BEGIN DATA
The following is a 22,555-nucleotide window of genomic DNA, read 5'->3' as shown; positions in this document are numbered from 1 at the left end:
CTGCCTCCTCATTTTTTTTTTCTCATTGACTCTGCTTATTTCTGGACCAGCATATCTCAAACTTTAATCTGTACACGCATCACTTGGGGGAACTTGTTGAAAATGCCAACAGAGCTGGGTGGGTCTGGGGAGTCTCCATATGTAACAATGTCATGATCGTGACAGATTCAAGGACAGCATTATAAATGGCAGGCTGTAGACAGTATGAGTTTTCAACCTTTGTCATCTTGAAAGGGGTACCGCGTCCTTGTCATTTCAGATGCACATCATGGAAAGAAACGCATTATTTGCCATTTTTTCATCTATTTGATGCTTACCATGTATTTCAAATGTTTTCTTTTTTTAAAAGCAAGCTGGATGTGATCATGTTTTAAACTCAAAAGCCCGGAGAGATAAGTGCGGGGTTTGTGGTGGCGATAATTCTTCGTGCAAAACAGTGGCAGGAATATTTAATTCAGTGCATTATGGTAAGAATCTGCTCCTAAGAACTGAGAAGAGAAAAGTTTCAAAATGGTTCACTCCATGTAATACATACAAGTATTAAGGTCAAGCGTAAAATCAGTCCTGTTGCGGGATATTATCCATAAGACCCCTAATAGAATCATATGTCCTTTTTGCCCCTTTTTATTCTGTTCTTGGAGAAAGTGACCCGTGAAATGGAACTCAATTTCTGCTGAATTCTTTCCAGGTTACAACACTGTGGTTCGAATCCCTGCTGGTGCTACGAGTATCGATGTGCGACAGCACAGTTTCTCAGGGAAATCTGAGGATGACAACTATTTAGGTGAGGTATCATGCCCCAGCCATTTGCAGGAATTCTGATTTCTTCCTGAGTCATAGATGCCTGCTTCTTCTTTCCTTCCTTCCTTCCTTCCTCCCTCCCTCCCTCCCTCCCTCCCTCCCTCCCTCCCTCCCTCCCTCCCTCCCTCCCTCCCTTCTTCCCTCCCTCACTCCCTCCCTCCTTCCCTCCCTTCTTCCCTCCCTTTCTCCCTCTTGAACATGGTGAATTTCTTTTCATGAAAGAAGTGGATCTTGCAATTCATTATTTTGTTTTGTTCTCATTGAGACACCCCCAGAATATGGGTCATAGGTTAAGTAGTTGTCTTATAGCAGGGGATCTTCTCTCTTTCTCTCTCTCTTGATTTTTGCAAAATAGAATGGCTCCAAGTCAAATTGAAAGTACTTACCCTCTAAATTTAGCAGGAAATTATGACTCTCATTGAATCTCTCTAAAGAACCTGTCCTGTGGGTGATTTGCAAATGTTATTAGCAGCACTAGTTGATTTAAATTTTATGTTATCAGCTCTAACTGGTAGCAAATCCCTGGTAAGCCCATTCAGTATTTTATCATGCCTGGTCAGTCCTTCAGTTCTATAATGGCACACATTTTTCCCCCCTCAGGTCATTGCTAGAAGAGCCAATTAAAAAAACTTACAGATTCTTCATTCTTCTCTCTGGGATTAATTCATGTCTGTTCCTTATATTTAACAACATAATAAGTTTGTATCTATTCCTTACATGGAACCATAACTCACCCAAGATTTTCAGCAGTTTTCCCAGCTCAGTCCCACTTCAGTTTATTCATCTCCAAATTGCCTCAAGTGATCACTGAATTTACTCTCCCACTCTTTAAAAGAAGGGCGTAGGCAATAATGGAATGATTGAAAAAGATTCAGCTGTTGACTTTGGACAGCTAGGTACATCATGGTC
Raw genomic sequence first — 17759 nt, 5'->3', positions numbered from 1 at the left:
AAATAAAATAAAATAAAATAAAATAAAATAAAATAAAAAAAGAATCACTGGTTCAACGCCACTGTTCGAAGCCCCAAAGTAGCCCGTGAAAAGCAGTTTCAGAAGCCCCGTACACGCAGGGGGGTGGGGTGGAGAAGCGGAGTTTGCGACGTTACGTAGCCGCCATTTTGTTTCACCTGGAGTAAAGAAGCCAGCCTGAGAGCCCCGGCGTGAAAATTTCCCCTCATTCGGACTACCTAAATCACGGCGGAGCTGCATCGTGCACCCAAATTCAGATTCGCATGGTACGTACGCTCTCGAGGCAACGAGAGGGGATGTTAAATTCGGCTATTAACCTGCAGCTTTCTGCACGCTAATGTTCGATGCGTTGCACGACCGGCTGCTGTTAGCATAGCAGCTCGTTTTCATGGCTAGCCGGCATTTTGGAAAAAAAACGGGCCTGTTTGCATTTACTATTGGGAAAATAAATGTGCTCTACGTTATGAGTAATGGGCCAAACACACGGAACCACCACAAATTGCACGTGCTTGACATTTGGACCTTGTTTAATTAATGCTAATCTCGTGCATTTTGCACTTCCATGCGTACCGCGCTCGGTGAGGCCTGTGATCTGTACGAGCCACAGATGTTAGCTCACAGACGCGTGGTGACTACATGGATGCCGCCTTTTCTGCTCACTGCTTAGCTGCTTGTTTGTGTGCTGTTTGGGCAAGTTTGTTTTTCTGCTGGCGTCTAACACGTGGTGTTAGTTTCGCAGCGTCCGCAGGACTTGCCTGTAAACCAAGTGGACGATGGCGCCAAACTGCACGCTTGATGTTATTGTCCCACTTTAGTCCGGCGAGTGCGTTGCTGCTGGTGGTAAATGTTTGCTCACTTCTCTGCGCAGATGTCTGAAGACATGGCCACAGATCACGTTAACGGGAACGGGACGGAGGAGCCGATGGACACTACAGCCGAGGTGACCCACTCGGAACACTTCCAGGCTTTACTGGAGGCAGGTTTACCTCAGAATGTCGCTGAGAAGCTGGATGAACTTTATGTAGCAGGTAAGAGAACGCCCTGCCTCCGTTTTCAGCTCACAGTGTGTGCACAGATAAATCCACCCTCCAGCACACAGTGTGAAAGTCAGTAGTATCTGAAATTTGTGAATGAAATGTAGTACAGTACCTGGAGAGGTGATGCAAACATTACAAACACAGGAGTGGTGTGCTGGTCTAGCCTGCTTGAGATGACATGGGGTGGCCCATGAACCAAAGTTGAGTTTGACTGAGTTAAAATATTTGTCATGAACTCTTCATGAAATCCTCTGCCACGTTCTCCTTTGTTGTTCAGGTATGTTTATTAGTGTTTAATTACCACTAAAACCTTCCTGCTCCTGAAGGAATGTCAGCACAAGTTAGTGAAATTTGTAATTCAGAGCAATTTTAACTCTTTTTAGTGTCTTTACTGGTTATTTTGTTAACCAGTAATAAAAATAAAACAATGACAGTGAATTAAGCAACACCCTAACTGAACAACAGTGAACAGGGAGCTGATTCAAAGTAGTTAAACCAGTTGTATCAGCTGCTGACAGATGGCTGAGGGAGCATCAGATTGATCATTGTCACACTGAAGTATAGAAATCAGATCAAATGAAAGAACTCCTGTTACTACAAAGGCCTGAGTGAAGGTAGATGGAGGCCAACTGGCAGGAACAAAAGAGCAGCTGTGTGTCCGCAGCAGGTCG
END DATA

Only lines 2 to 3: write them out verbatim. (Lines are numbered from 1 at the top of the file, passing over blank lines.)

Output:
CTGCCTCCTCATTTTTTTTTTCTCATTGACTCTGCTTATTTCTGGACCAGCATATCTCAAACTTTAATCTGTACACGCATCACTTGGGGGAACTTGTTGAAAATGCCAACAGAGCTGGGTGGGTCTGGGGAGTCTCCATATGTAACAATGTCATGATCGTGACAGATTCAAGGACAGCATTATAAATGGCAGGCTGTAGACAGTATGAGTTTTCAACCTTTGTCATCTTGAAAGGGGTACCGCGTCCTTGTCATTTCAGATGCACATCATGGAAAGAAACGCATTATTTGCCATTTTTTCATCTATTTGATGCTTACCATGTATTTCAAATGTTTTCTTTTTTTAAAAGCAAGCTGGATGTGATCATGTTTTAAACTCAAAAGCCCGGAGAGATAAGTGCGGGGTTTGTGGTGGCGATAATTCTTCGTGCAAAACAGTGGCAGGAATATTTAATTCAGTGCATTATGGTAAGAATCTGCTCCTAAGAACTGAGAAGAGAAAAGTTTCAAAATGGTTCACTCCATGTAATACATACAAGTATTAAGGTCAAGCGTAAAATCAGTCCTGTTGCGGGATATTATCCATAAGACCCCTAATAGAATCATATGTCCTTTTTGCCCCTTTTTATTCTGTTCTTGGAGAAAGTGACCCGTGAAATGGAACTCAATTTCTGCTGAATTCTTTCCAGGTTACAACACTGTGGTTCGAATCCCTGCTGGTGCTACGAGTATCGATGTGCGACAGCACAGTTTCTCAGGGAAATCTGAGGATGACAACTATTTAGGTGAGGTATCATGCCCCAGCCATTTGCAGGAATTCTGATTTCTTCCTGAGTCATAGATGCCTGCTTCTTCTTTCCTTCCTTCCTTCCTTCCTCCCTCCCTCCCTCCCTCCCTCCCTCCCTCCCTCCCTCCCTCCCTCCCTCCCTCCCTCCCTTCTTCCCTCCCTCACTCCCTCCCTCCTTCCCTCCCTTCTTCCCTCCCTTTCTCCCTCTTGAACATGGTGAATTTCTTTTCATGAAAGAAGTGGATCTTGCAATTCATTATTTTGTTTTGTTCTCATTGAGACACCCCCAGAATATGGGTCATAGGTTAAGTAGTTGTCTTATAGCAGGGGATCTTCTCTCTTTCTCTCTCTCTTGATTTTTGCAAAATAGAATGGCTCCAAGTCAAATTGAAAGTACTTACCCTCTAAATTTAGCAGGAAATTATGACTCTCATTGAATCTCTCTAAAGAACCTGTCCTGTGGGTGATTTGCAAATGTTATTAGCAGCACTAGTTGATTTAAATTTTATGTTATCAGCTCTAACTGGTAGCAAATCCCTGGTAAGCCCATTCAGTATTTTATCATGCCTGGTCAGTCCTTCAGTTCTATAATGGCACACATTTTTCCCCCCTCAGGTCATTGCTAGAAGAGCCAATTAAAAAAACTTACAGATTCTTCATTCTTCTCTCTGGGATTAATTCATGTCTGTTCCTTATATTTAACAACATAATAAGTTTGTATCTATTCCTTACATGGAACCATAACTCACCCAAGATTTTCAGCAGTTTTCCCAGCTCAGTCCCACTTCAGTTTATTCATCTCCAAATTGCCTCAAGTGATCACTGAATTTACTCTCCCACTCTTTAAAAGAAGGGCGTAGGCAATAATGGAATGATTGAAAAAGATTCAGCTGTTGACTTTGGACAGCTAGGTACATCATGGTC
Raw genomic sequence first — 17759 nt, 5'->3', positions numbered from 1 at the left: